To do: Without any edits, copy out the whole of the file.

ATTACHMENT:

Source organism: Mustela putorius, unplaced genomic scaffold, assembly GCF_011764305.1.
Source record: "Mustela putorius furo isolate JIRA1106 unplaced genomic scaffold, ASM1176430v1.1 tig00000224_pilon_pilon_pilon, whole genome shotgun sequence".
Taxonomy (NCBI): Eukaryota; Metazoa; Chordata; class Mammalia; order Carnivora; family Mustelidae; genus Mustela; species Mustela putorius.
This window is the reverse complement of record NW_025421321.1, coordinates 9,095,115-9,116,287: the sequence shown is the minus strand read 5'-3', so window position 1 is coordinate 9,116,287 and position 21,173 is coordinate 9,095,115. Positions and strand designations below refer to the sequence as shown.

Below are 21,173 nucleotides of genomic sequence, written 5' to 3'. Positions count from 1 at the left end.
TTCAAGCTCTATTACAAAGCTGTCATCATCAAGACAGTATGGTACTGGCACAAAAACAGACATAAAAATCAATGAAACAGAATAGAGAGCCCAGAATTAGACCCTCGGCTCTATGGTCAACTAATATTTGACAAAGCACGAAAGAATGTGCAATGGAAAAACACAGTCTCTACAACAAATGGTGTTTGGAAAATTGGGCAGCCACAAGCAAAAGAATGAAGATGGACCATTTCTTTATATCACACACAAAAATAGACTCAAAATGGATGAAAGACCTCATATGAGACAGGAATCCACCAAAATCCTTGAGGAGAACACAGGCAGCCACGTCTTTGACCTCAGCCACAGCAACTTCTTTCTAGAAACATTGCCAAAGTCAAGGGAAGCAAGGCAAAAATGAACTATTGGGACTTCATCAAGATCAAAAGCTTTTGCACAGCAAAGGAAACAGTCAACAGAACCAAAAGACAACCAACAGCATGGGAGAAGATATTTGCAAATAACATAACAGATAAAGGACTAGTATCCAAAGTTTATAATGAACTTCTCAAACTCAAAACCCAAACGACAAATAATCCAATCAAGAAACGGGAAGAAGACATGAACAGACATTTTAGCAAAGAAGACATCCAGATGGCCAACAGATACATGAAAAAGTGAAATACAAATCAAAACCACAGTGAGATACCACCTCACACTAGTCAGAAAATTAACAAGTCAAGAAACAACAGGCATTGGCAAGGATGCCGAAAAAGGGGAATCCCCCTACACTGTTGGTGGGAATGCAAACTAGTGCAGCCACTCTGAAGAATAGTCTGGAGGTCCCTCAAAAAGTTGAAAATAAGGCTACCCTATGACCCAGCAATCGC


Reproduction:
Source organism: Mustela putorius, unplaced genomic scaffold, assembly GCF_011764305.1.
Source record: "Mustela putorius furo isolate JIRA1106 unplaced genomic scaffold, ASM1176430v1.1 tig00000224_pilon_pilon_pilon, whole genome shotgun sequence".
Taxonomy (NCBI): Eukaryota; Metazoa; Chordata; class Mammalia; order Carnivora; family Mustelidae; genus Mustela; species Mustela putorius.
This window is the reverse complement of record NW_025421321.1, coordinates 9,095,115-9,116,287: the sequence shown is the minus strand read 5'-3', so window position 1 is coordinate 9,116,287 and position 21,173 is coordinate 9,095,115. Positions and strand designations below refer to the sequence as shown.

Below are 21,173 nucleotides of genomic sequence, written 5' to 3'. Positions count from 1 at the left end.
TTCAAGCTCTATTACAAAGCTGTCATCATCAAGACAGTATGGTACTGGCACAAAAACAGACATAAAAATCAATGAAACAGAATAGAGAGCCCAGAATTAGACCCTCGGCTCTATGGTCAACTAATATTTGACAAAGCACGAAAGAATGTGCAATGGAAAAACACAGTCTCTACAACAAATGGTGTTTGGAAAATTGGGCAGCCACAAGCAAAAGAATGAAGATGGACCATTTCTTTATATCACACACAAAAATAGACTCAAAATGGATGAAAGACCTCATATGAGACAGGAATCCACCAAAATCCTTGAGGAGAACACAGGCAGCCACGTCTTTGACCTCAGCCACAGCAACTTCTTTCTAGAAACATTGCCAAAGTCAAGGGAAGCAAGGCAAAAATGAACTATTGGGACTTCATCAAGATCAAAAGCTTTTGCACAGCAAAGGAAACAGTCAACAGAACCAAAAGACAACCAACAGCATGGGAGAAGATATTTGCAAATAACATAACAGATAAAGGACTAGTATCCAAAGTTTATAATGAACTTCTCAAACTCAAAACCCAAACGACAAATAATCCAATCAAGAAACGGGAAGAAGACATGAACAGACATTTTAGCAAAGAAGACATCCAGATGGCCAACAGATACATGAAAAAGTGAAATACAAATCAAAACCACAGTGAGATACCACCTCACACTAGTCAGAAAATTAACAAGTCAAGAAACAACAGGCATTGGCAAGGATGCCGAAAAAGGGGAATCCCCCTACACTGTTGGTGGGAATGCAAACTAGTGCAGCCACTCTGAAGAATAGTCTGGAGGTCCCTCAAAAAGTTGAAAATAAGGCTACCCTATGACCCAGCAATCGC